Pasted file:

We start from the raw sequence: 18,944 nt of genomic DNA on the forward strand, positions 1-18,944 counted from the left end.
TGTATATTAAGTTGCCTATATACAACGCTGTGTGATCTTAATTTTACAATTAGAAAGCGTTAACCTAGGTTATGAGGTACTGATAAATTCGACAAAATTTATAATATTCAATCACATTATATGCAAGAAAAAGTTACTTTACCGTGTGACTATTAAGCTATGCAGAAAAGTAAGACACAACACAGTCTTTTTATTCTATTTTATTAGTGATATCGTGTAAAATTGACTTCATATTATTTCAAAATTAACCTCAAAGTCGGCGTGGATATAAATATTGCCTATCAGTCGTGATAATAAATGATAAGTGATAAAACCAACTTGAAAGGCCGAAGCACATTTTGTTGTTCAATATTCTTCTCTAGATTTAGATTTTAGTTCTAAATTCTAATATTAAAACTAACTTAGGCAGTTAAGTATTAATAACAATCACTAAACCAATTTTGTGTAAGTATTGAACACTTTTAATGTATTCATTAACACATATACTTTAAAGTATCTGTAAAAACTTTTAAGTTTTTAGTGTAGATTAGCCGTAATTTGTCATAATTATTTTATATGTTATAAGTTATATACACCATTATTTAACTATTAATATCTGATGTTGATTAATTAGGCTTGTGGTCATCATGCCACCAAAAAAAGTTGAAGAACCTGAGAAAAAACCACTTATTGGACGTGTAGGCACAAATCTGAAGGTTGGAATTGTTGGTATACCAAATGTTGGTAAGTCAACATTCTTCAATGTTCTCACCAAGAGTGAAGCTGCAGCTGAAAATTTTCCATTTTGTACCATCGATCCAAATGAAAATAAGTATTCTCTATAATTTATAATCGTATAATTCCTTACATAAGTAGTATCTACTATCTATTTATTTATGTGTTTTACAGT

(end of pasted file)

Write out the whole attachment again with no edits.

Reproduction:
We start from the raw sequence: 18,944 nt of genomic DNA on the forward strand, positions 1-18,944 counted from the left end.
TGTATATTAAGTTGCCTATATACAACGCTGTGTGATCTTAATTTTACAATTAGAAAGCGTTAACCTAGGTTATGAGGTACTGATAAATTCGACAAAATTTATAATATTCAATCACATTATATGCAAGAAAAAGTTACTTTACCGTGTGACTATTAAGCTATGCAGAAAAGTAAGACACAACACAGTCTTTTTATTCTATTTTATTAGTGATATCGTGTAAAATTGACTTCATATTATTTCAAAATTAACCTCAAAGTCGGCGTGGATATAAATATTGCCTATCAGTCGTGATAATAAATGATAAGTGATAAAACCAACTTGAAAGGCCGAAGCACATTTTGTTGTTCAATATTCTTCTCTAGATTTAGATTTTAGTTCTAAATTCTAATATTAAAACTAACTTAGGCAGTTAAGTATTAATAACAATCACTAAACCAATTTTGTGTAAGTATTGAACACTTTTAATGTATTCATTAACACATATACTTTAAAGTATCTGTAAAAACTTTTAAGTTTTTAGTGTAGATTAGCCGTAATTTGTCATAATTATTTTATATGTTATAAGTTATATACACCATTATTTAACTATTAATATCTGATGTTGATTAATTAGGCTTGTGGTCATCATGCCACCAAAAAAAGTTGAAGAACCTGAGAAAAAACCACTTATTGGACGTGTAGGCACAAATCTGAAGGTTGGAATTGTTGGTATACCAAATGTTGGTAAGTCAACATTCTTCAATGTTCTCACCAAGAGTGAAGCTGCAGCTGAAAATTTTCCATTTTGTACCATCGATCCAAATGAAAATAAGTATTCTCTATAATTTATAATCGTATAATTCCTTACATAAGTAGTATCTACTATCTATTTATTTATGTGTTTTACAGT